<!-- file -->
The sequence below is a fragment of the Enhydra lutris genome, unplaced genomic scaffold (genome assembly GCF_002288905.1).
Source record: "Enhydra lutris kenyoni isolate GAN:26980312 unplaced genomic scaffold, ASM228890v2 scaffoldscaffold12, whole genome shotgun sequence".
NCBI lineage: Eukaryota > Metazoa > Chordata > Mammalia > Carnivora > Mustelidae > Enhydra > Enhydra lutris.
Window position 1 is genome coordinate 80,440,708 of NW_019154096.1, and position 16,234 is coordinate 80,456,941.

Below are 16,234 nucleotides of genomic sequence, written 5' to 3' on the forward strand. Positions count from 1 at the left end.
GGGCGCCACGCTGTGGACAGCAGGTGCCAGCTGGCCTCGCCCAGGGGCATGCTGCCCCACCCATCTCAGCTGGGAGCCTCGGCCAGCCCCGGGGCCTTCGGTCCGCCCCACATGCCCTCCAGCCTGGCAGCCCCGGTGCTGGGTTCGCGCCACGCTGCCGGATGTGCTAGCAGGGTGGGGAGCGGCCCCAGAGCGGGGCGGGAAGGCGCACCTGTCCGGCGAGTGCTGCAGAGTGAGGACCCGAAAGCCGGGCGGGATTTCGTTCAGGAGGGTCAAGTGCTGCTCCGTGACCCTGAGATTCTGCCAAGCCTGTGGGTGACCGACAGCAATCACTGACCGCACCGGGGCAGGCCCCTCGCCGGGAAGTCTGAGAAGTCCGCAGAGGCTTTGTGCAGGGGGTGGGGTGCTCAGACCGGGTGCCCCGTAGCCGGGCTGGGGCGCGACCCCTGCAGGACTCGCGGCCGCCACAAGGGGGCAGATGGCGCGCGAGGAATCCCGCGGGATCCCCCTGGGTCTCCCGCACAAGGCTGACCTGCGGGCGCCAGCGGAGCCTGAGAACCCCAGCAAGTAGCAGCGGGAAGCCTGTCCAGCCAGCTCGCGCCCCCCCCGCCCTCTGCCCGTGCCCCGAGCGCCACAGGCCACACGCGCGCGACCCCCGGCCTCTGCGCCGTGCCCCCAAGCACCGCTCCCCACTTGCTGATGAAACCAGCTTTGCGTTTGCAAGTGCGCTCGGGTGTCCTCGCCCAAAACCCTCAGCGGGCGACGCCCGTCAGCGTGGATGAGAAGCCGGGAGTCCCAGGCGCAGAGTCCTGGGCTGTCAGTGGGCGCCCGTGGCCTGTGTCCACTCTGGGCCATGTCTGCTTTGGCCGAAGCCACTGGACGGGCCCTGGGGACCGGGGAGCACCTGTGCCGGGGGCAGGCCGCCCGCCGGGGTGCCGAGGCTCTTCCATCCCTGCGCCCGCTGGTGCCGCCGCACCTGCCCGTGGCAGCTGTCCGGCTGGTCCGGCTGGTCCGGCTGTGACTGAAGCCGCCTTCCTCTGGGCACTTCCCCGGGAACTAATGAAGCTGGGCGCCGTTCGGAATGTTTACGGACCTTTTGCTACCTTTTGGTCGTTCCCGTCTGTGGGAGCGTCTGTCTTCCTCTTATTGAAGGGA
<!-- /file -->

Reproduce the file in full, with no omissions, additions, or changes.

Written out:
The sequence below is a fragment of the Enhydra lutris genome, unplaced genomic scaffold (genome assembly GCF_002288905.1).
Source record: "Enhydra lutris kenyoni isolate GAN:26980312 unplaced genomic scaffold, ASM228890v2 scaffoldscaffold12, whole genome shotgun sequence".
NCBI lineage: Eukaryota > Metazoa > Chordata > Mammalia > Carnivora > Mustelidae > Enhydra > Enhydra lutris.
Window position 1 is genome coordinate 80,440,708 of NW_019154096.1, and position 16,234 is coordinate 80,456,941.

Below are 16,234 nucleotides of genomic sequence, written 5' to 3' on the forward strand. Positions count from 1 at the left end.
GGGCGCCACGCTGTGGACAGCAGGTGCCAGCTGGCCTCGCCCAGGGGCATGCTGCCCCACCCATCTCAGCTGGGAGCCTCGGCCAGCCCCGGGGCCTTCGGTCCGCCCCACATGCCCTCCAGCCTGGCAGCCCCGGTGCTGGGTTCGCGCCACGCTGCCGGATGTGCTAGCAGGGTGGGGAGCGGCCCCAGAGCGGGGCGGGAAGGCGCACCTGTCCGGCGAGTGCTGCAGAGTGAGGACCCGAAAGCCGGGCGGGATTTCGTTCAGGAGGGTCAAGTGCTGCTCCGTGACCCTGAGATTCTGCCAAGCCTGTGGGTGACCGACAGCAATCACTGACCGCACCGGGGCAGGCCCCTCGCCGGGAAGTCTGAGAAGTCCGCAGAGGCTTTGTGCAGGGGGTGGGGTGCTCAGACCGGGTGCCCCGTAGCCGGGCTGGGGCGCGACCCCTGCAGGACTCGCGGCCGCCACAAGGGGGCAGATGGCGCGCGAGGAATCCCGCGGGATCCCCCTGGGTCTCCCGCACAAGGCTGACCTGCGGGCGCCAGCGGAGCCTGAGAACCCCAGCAAGTAGCAGCGGGAAGCCTGTCCAGCCAGCTCGCGCCCCCCCCGCCCTCTGCCCGTGCCCCGAGCGCCACAGGCCACACGCGCGCGACCCCCGGCCTCTGCGCCGTGCCCCCAAGCACCGCTCCCCACTTGCTGATGAAACCAGCTTTGCGTTTGCAAGTGCGCTCGGGTGTCCTCGCCCAAAACCCTCAGCGGGCGACGCCCGTCAGCGTGGATGAGAAGCCGGGAGTCCCAGGCGCAGAGTCCTGGGCTGTCAGTGGGCGCCCGTGGCCTGTGTCCACTCTGGGCCATGTCTGCTTTGGCCGAAGCCACTGGACGGGCCCTGGGGACCGGGGAGCACCTGTGCCGGGGGCAGGCCGCCCGCCGGGGTGCCGAGGCTCTTCCATCCCTGCGCCCGCTGGTGCCGCCGCACCTGCCCGTGGCAGCTGTCCGGCTGGTCCGGCTGGTCCGGCTGTGACTGAAGCCGCCTTCCTCTGGGCACTTCCCCGGGAACTAATGAAGCTGGGCGCCGTTCGGAATGTTTACGGACCTTTTGCTACCTTTTGGTCGTTCCCGTCTGTGGGAGCGTCTGTCTTCCTCTTATTGAAGGGA